Do you know someone who likes to build things? Chances are they will have sawdust to give away. Make arrangements for them to keep it in a 5 gallon bucket [that you provide] and call you when they are ready for you to pick it up. Mix it will your soil in the fall and by spring it will have become part of your soil. This is an especially good tip, if your soil is high in clay. The sawdust will loosen the clay and make it easier for the plant’s root system to grow.

[4] Kitchen Tools:

If you are gardening in a raised bed, before you go out and buy special hand tools for it, look around your kitchen and see what you can use. I prepared, planted and harvested my first raised bed, using only the tools I found in my kitchen. I found a sturdy long handled slotted spoon, 2 wooden spoons, an egg holder [used to getting boiled eggs out of hot water] that I put to great use in my garden. No expense or cost for any of them, they were just laying unused in my gadget drawer.

[5] Kitchen Waste:

tips for the vegetable gardener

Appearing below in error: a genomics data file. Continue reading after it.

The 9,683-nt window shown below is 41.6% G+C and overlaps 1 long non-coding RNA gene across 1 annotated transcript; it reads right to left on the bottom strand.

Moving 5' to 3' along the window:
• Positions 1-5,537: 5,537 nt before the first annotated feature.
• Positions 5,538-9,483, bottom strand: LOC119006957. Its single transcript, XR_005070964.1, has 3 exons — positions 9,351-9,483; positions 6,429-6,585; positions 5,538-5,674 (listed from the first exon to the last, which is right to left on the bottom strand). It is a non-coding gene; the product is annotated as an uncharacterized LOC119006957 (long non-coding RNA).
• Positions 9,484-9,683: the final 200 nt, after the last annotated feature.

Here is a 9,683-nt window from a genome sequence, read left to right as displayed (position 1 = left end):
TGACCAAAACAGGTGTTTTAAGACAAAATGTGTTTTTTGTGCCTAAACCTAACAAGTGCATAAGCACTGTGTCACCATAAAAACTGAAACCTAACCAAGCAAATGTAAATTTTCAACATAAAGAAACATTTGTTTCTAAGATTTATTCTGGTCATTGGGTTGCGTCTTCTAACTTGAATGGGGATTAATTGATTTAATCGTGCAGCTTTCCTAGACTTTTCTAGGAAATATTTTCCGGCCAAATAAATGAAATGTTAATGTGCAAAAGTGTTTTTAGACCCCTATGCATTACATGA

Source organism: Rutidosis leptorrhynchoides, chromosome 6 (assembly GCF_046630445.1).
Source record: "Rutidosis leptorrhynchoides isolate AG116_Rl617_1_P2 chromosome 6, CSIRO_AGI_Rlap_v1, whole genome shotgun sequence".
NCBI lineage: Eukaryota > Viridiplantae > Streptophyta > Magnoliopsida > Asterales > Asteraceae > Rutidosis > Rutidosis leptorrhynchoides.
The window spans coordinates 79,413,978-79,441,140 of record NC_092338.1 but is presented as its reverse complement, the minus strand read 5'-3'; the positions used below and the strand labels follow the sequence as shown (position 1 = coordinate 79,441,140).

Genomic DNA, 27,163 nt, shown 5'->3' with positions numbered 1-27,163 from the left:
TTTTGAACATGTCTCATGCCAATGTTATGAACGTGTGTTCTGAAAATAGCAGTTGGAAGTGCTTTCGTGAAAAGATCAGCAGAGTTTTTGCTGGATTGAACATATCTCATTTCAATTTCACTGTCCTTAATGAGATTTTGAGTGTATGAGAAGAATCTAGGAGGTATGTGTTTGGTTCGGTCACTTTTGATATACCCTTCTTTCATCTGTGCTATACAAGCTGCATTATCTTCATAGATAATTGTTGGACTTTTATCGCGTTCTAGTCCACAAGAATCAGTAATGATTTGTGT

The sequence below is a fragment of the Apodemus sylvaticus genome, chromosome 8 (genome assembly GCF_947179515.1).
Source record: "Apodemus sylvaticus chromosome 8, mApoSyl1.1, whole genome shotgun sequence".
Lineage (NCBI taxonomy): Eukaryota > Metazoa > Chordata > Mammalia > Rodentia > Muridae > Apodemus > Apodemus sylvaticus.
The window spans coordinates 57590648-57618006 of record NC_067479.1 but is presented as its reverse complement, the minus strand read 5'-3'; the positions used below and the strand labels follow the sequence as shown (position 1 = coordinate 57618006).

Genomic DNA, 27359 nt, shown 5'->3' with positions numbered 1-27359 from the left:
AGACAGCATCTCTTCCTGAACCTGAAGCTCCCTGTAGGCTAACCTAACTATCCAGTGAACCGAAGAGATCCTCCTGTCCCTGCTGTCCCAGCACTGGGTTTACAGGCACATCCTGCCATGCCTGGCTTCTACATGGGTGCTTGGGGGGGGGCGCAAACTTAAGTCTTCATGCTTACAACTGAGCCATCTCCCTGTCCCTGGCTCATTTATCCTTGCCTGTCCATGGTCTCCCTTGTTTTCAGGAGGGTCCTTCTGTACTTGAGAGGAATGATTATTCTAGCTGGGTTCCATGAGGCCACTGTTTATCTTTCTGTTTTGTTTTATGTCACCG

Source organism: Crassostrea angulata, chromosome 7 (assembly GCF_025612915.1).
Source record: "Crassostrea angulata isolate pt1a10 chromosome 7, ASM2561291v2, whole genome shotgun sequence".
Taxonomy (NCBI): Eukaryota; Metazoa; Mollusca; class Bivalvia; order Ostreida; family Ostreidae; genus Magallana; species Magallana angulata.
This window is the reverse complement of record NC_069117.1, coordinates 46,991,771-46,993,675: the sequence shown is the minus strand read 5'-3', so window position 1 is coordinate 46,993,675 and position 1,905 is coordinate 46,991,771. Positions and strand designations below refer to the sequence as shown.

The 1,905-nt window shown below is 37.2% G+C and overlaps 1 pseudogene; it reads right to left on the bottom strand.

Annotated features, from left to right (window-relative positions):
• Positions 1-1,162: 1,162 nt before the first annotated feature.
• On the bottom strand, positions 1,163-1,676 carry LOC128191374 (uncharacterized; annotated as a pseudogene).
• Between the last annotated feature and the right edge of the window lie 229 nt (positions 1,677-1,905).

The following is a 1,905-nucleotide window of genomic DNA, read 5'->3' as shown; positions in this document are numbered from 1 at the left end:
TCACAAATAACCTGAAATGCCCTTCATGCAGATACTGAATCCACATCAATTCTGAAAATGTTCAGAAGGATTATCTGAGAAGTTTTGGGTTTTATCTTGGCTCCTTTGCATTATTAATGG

Keep a covered container near your sink to put your kitchen waste. Once a week or sooner, I try to take my worms a treat of kitchen waste. Some times I have to do a little chopping for them but most times, all I do is add them to my compost bed, cover with a layer of dirt and walk away. I know that when I get ready to use that soil mixture in the spring, I will be richly rewarded.

To find more tips, continue reading or join the family by signing up for tips, ideas and thoughts on how to make your gardening experience a joy instead of a heart ache.

Nine Tasty Vegetables for Home Gardens

It’s sometimes recommended that you don’t try to grow vegetables that are readily available at your local supermarket. If a particular vegetable is inexpensive, you might want to skip growing it and just purchase it but I say until you have tasted fresh home grown vegetables, you do not know what you have been missing.